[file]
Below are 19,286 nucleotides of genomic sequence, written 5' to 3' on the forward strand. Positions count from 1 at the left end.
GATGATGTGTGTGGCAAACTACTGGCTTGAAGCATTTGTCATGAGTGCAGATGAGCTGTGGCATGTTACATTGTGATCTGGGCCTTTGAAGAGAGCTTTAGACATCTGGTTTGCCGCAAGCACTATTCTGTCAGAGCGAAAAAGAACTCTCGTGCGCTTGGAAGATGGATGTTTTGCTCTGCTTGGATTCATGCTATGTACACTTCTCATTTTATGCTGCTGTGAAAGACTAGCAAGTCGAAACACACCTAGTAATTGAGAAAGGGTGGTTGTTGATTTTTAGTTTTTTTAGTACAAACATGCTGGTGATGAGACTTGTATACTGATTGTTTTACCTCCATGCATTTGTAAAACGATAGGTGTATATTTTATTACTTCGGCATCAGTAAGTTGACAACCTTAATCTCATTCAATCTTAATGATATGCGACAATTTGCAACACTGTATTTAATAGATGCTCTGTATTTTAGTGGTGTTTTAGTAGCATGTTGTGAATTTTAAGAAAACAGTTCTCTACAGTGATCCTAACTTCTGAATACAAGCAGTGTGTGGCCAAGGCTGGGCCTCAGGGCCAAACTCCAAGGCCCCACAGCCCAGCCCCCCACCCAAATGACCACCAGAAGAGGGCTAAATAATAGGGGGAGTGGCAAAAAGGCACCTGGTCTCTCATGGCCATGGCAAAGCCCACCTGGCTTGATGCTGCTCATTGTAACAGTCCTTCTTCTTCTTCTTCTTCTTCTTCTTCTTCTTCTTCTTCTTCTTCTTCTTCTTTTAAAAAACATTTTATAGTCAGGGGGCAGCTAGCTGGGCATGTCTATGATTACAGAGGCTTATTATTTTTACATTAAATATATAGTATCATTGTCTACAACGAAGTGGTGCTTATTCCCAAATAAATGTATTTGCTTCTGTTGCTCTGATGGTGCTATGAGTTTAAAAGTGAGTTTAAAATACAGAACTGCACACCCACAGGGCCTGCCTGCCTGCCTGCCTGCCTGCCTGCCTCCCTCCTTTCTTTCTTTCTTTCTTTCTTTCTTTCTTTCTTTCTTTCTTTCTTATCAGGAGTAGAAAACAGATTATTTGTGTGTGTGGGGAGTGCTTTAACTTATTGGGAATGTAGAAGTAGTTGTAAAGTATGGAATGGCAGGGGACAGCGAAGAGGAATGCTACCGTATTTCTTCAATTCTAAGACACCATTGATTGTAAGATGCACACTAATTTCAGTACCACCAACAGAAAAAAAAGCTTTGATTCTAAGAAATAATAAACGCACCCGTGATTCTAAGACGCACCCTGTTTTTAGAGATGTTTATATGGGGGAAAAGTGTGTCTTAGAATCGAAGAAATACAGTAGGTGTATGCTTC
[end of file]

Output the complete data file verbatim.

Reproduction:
Below are 19,286 nucleotides of genomic sequence, written 5' to 3' on the forward strand. Positions count from 1 at the left end.
GATGATGTGTGTGGCAAACTACTGGCTTGAAGCATTTGTCATGAGTGCAGATGAGCTGTGGCATGTTACATTGTGATCTGGGCCTTTGAAGAGAGCTTTAGACATCTGGTTTGCCGCAAGCACTATTCTGTCAGAGCGAAAAAGAACTCTCGTGCGCTTGGAAGATGGATGTTTTGCTCTGCTTGGATTCATGCTATGTACACTTCTCATTTTATGCTGCTGTGAAAGACTAGCAAGTCGAAACACACCTAGTAATTGAGAAAGGGTGGTTGTTGATTTTTAGTTTTTTTAGTACAAACATGCTGGTGATGAGACTTGTATACTGATTGTTTTACCTCCATGCATTTGTAAAACGATAGGTGTATATTTTATTACTTCGGCATCAGTAAGTTGACAACCTTAATCTCATTCAATCTTAATGATATGCGACAATTTGCAACACTGTATTTAATAGATGCTCTGTATTTTAGTGGTGTTTTAGTAGCATGTTGTGAATTTTAAGAAAACAGTTCTCTACAGTGATCCTAACTTCTGAATACAAGCAGTGTGTGGCCAAGGCTGGGCCTCAGGGCCAAACTCCAAGGCCCCACAGCCCAGCCCCCCACCCAAATGACCACCAGAAGAGGGCTAAATAATAGGGGGAGTGGCAAAAAGGCACCTGGTCTCTCATGGCCATGGCAAAGCCCACCTGGCTTGATGCTGCTCATTGTAACAGTCCTTCTTCTTCTTCTTCTTCTTCTTCTTCTTCTTCTTCTTCTTCTTCTTCTTCTTTTAAAAAACATTTTATAGTCAGGGGGCAGCTAGCTGGGCATGTCTATGATTACAGAGGCTTATTATTTTTACATTAAATATATAGTATCATTGTCTACAACGAAGTGGTGCTTATTCCCAAATAAATGTATTTGCTTCTGTTGCTCTGATGGTGCTATGAGTTTAAAAGTGAGTTTAAAATACAGAACTGCACACCCACAGGGCCTGCCTGCCTGCCTGCCTGCCTGCCTGCCTCCCTCCTTTCTTTCTTTCTTTCTTTCTTTCTTTCTTTCTTTCTTTCTTTCTTATCAGGAGTAGAAAACAGATTATTTGTGTGTGTGGGGAGTGCTTTAACTTATTGGGAATGTAGAAGTAGTTGTAAAGTATGGAATGGCAGGGGACAGCGAAGAGGAATGCTACCGTATTTCTTCAATTCTAAGACACCATTGATTGTAAGATGCACACTAATTTCAGTACCACCAACAGAAAAAAAAGCTTTGATTCTAAGAAATAATAAACGCACCCGTGATTCTAAGACGCACCCTGTTTTTAGAGATGTTTATATGGGGGAAAAGTGTGTCTTAGAATCGAAGAAATACAGTAGGTGTATGCTTC